PARIS — In a clearing of the thick Rambouillet forest some 30 miles southwest of Paris sits Clairefontaine, the legendary training grounds of the French Football Federation.
It is home to seemingly endless, perfectly manicured practice pitches (including some indoors), not to mention medical and fitness buildings, locker rooms, state-of-the-art coaching technology, plush dormitories, cafeterias and anything else a soccer team trying to win a World Cup could dream up.
The weather is cooler. The isolation invites focus.
It is a best-in-the-world facility.
“The training ground, it is beautiful, I’ve played there before,” said American forward Tobin Heath, who has competed as a professional in France. “I think it is magnificent for a country to have the resources that they do in order to have such a beautiful training ground that has such a rich history.”
It is the pride and joy of French soccer, perhaps a reason they are the reigning men’s World Cup champions.
And for much of this tournament, including this week in preparation for a massive Women’s World Cup quarterfinal match-up Friday (3 p.m. ET) between France and the United States, Clairefontaine has also served as a central training ground and base camp for France’s women’s team.
It makes sense. Why wouldn’t you train there?
Except Clairefontaine is exactly the kind of place that FIFA tried to eliminate from this Women’s World Cup.
Due to the vast disparity in funding between top teams and developing teams, FIFA banned countries from establishing base camps during the tournament – a common practice during the men’s World Cup.
Essentially, it stopped wealthy countries such as the United States or Germany from renting out a modern, opulent facility of a French professional team to set up shop for six weeks, because doing so was deemed an unfair advantage over less-wealthy (or committed) federations such as Thailand, who might be stuck just renting a municipal park or some other inferior grounds.
It was a reasonable attempt to take money (at least a little bit) out of the competition.
Yet in a pre-tournament ruling, FIFA allowed the French to use their national training grounds for the duration of the Women’s World Cup. Part of the argument is that this is what they own, not what they are renting out. Essentially, it’s a host nation benefit. It certainly gives them the exact type of consistent camp that everyone else was barred from seizing.
Is this a big deal? It’s hard to say.
The Americans have lobbied no known complaints and are trying to remain focused on preparing for Friday’s game. If they think it matters, they either aren’t acknowledging it or at least don’t want the French to know they feel that way.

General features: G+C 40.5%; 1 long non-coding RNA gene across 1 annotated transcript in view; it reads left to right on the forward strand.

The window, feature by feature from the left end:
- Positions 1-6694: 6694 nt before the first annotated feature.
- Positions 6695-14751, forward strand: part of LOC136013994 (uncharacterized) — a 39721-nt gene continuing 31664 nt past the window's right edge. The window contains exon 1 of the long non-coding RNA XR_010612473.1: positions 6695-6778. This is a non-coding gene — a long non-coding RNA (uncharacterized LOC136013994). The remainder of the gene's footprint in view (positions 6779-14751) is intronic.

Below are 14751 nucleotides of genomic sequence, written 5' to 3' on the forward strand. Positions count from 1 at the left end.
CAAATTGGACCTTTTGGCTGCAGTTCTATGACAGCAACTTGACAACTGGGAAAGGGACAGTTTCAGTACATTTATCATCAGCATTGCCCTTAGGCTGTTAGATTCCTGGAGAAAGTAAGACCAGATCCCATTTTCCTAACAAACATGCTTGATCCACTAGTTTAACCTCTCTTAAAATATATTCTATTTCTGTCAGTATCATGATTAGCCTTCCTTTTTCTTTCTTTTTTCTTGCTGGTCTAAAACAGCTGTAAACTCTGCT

However, a French assistant coach has deemed it “an advantage” in part because temperatures have soared into the mid-90s all week.
"Yes it's an advantage over a team in the center of Paris, especially with the weather," Philippe Joly, an assistant coach on the team, told reporters this week. "We have Clairefontaine over five days to prepare for this match. ... It's an advantage, because we are at home, it's our home. We have our benchmarks, we have all the tools to recover.”
And the French media are discussing it. Tobin Heath was even asked about it at a press availability on Wednesday – she didn’t really understand the question and essentially had no comment.
In a game that is expected to be as close (the U.S. and France are the two favorites to win the tournament), isn’t any “advantage” a big advantage?
Maybe. The Americans have had to take their camps on the road, training for a few days in whatever city their next game was scheduled to take place.
All that moving presents logistical challenges, for sure. A central base would be preferable, especially since the Americans’ first five games (including Friday’s) have all been either in Paris or within a two-and-a-half-hour drive of the city.
However, the U.S. is very well-funded and very well-organized, especially by women’s soccer standards. They note they have everything they need. This week they have been staying at a four-star hotel and spa on the outskirts of Paris and training at quite suitable facilities nearby.
The disparity can’t be that great. Can it?
That remains to be seen – if it’s even possible to quantify. What’s clear though is even if the Americans are saying nothing, the French are quite pleased that FIFA granted them the opportunity, and perhaps the sliver of an advantage, to use their hallowed and preferred grounds in the long, grueling tournament.
“We take Clairefontaine willingly,” Philippe Joly said.
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